What concerns have OSR dealt with to date on public funding announcements?

OSR have published a number of letters in correspondence to public queries around public funding announcements or statements by government departments over the last two years. The concerns raised in these queries can largely be grouped under five headings:

  1. Complexity of funding structures and arrangements
  2. Use of cash terms versus real terms.
  3. Lack of context and use of other relevant statistics to complete the picture.
  4. Selectivity of data. Inappropriate or inconsistent choice of comparisons being made.
  5. Visual presentation of public funding announcements – particularly on social media.

Why is it important to be clear in public funding statements? What should people expect from those making or contributing to these statements?

Understanding the way public services are funded is essential in informing public debate about the use of taxpayers’ money and can influence the way people view the government of the day. It is important that statements on public funding are clear and not open to misinterpretation so that fair and transparent public debate can be facilitated.

In the context of this guidance, we are considering public funding statements to reflect any claim made by the government and its departments about the allocation of either new funding, changes to existing funding or claims about the levels of funding as compared to historic time periods. This can take many forms including published government statements, articles, Prime Minister’s Questions, interviews or even social media posts.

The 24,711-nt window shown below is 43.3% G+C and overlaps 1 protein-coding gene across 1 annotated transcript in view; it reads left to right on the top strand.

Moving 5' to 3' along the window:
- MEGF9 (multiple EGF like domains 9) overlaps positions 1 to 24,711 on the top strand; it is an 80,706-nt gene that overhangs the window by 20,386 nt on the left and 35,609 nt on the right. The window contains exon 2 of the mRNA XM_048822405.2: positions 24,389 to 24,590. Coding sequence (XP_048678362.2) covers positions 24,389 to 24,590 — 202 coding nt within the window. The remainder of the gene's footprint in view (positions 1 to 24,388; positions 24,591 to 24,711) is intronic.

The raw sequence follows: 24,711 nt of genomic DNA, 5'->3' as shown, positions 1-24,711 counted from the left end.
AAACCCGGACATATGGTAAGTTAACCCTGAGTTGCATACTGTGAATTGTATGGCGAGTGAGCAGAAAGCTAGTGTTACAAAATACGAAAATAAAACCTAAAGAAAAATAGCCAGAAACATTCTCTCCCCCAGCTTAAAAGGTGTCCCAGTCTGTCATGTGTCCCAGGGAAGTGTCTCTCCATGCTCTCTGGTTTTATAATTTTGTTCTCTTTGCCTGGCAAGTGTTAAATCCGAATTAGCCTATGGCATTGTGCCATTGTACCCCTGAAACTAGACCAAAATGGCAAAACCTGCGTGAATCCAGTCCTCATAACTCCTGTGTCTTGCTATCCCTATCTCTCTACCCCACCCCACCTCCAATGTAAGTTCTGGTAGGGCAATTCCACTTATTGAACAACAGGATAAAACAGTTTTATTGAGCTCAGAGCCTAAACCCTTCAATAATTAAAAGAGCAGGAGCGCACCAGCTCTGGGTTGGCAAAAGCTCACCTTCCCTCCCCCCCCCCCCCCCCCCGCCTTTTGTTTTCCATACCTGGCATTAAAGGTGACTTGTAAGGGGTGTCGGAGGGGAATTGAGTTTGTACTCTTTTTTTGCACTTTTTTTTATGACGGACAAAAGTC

We recognise that it can be difficult to include all of the necessary detail within some methods of communication. We also acknowledge that the level of detail will differ somewhat between initial funding announcements and more detailed worked through proposals where the full supporting analysis is available and can be referred to. However, we would expect that any information needed to clarify the statement is readily available in the public domain as soon as possible after the announcement and that it provides the relevant context for the figures in a way which can be easily understood. This information should be accessible, presenting a clear source for the statement that sets out the funding arrangement in an unambiguous way.

We anticipate that people may wish to understand how funding has changed over time and where relevant, how this compares to other countries in the United Kingdom or internationally. Any comparisons made in the statements themselves or supporting information should be appropriate and justified. This means avoiding selectivity of data points or metrics and ensuring any context which could impact the suitability of comparisons (e.g. changes to policy or funding arrangements within the time period) are made clear.

Who else can I look to for guidance on understanding public funding announcements?

There are a number of fact checking organisations which tend to investigate public funding statements made by the government. These include Full Fact, BBC Reality Check, Channel 4 Fact Check, FactCheckNI and The Ferret. These organisations often produce helpful summaries of the data and information which supports the statements being made and help clarify any elements which may be open to misinterpretation.

As well as fact checking organisations, it is also worth keeping an eye out for think tank summaries of statements on public funding. Organisations such as the Institute for Government and the Institute for Fiscal Studies provide independent analysis and commentary on public funding announcements – particularly for the Budget.

Transparency and clarity are the key elements in avoiding the risk of misinterpretation or misleadingness in public funding statements. We encourage people to challenge and question the basis of statements and hope that those making the statements are proactive in pointing to readily available material to support understanding of the announcements being made. In doing this, it is hoped that transparent and fair public debate can be facilitated on the issues that matter as opposed to the validity of the data in question.

Back to top